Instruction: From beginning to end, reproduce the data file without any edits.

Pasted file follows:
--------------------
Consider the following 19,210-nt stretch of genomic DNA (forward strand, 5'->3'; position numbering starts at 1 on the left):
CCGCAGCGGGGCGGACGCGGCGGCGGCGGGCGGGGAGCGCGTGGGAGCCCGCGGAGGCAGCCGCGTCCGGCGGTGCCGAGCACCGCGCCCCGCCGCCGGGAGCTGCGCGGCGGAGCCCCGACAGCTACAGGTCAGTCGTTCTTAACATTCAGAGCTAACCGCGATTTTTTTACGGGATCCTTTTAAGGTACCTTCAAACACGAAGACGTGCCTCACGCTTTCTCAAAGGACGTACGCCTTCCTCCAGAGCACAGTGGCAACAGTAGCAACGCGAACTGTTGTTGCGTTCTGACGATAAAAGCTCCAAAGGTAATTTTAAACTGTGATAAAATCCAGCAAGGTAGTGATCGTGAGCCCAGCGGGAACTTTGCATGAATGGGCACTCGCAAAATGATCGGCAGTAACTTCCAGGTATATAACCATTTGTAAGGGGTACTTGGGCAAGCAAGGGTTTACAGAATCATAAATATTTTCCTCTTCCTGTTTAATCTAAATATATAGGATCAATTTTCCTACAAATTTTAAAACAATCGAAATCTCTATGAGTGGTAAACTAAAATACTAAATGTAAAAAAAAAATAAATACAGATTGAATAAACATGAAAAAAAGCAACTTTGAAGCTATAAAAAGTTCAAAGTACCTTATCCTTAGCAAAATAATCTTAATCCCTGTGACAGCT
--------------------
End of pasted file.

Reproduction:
Consider the following 19,210-nt stretch of genomic DNA (forward strand, 5'->3'; position numbering starts at 1 on the left):
CCGCAGCGGGGCGGACGCGGCGGCGGCGGGCGGGGAGCGCGTGGGAGCCCGCGGAGGCAGCCGCGTCCGGCGGTGCCGAGCACCGCGCCCCGCCGCCGGGAGCTGCGCGGCGGAGCCCCGACAGCTACAGGTCAGTCGTTCTTAACATTCAGAGCTAACCGCGATTTTTTTACGGGATCCTTTTAAGGTACCTTCAAACACGAAGACGTGCCTCACGCTTTCTCAAAGGACGTACGCCTTCCTCCAGAGCACAGTGGCAACAGTAGCAACGCGAACTGTTGTTGCGTTCTGACGATAAAAGCTCCAAAGGTAATTTTAAACTGTGATAAAATCCAGCAAGGTAGTGATCGTGAGCCCAGCGGGAACTTTGCATGAATGGGCACTCGCAAAATGATCGGCAGTAACTTCCAGGTATATAACCATTTGTAAGGGGTACTTGGGCAAGCAAGGGTTTACAGAATCATAAATATTTTCCTCTTCCTGTTTAATCTAAATATATAGGATCAATTTTCCTACAAATTTTAAAACAATCGAAATCTCTATGAGTGGTAAACTAAAATACTAAATGTAAAAAAAAAATAAATACAGATTGAATAAACATGAAAAAAAGCAACTTTGAAGCTATAAAAAGTTCAAAGTACCTTATCCTTAGCAAAATAATCTTAATCCCTGTGACAGCT